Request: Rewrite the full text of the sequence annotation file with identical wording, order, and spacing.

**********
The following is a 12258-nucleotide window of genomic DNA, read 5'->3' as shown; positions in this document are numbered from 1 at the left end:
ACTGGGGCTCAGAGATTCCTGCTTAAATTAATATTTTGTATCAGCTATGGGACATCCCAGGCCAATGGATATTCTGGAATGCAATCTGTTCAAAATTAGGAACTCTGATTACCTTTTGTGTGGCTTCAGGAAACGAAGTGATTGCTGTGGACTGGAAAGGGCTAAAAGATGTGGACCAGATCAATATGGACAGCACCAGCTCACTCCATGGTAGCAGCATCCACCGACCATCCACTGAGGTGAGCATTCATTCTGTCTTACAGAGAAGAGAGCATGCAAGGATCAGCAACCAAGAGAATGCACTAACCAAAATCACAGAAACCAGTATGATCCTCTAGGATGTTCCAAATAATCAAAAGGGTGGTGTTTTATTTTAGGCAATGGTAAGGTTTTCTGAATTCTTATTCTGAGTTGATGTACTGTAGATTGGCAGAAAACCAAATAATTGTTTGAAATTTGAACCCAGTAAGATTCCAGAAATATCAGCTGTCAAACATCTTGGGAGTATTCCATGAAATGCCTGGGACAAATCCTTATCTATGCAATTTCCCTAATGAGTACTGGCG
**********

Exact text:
The following is a 12258-nucleotide window of genomic DNA, read 5'->3' as shown; positions in this document are numbered from 1 at the left end:
ACTGGGGCTCAGAGATTCCTGCTTAAATTAATATTTTGTATCAGCTATGGGACATCCCAGGCCAATGGATATTCTGGAATGCAATCTGTTCAAAATTAGGAACTCTGATTACCTTTTGTGTGGCTTCAGGAAACGAAGTGATTGCTGTGGACTGGAAAGGGCTAAAAGATGTGGACCAGATCAATATGGACAGCACCAGCTCACTCCATGGTAGCAGCATCCACCGACCATCCACTGAGGTGAGCATTCATTCTGTCTTACAGAGAAGAGAGCATGCAAGGATCAGCAACCAAGAGAATGCACTAACCAAAATCACAGAAACCAGTATGATCCTCTAGGATGTTCCAAATAATCAAAAGGGTGGTGTTTTATTTTAGGCAATGGTAAGGTTTTCTGAATTCTTATTCTGAGTTGATGTACTGTAGATTGGCAGAAAACCAAATAATTGTTTGAAATTTGAACCCAGTAAGATTCCAGAAATATCAGCTGTCAAACATCTTGGGAGTATTCCATGAAATGCCTGGGACAAATCCTTATCTATGCAATTTCCCTAATGAGTACTGGCG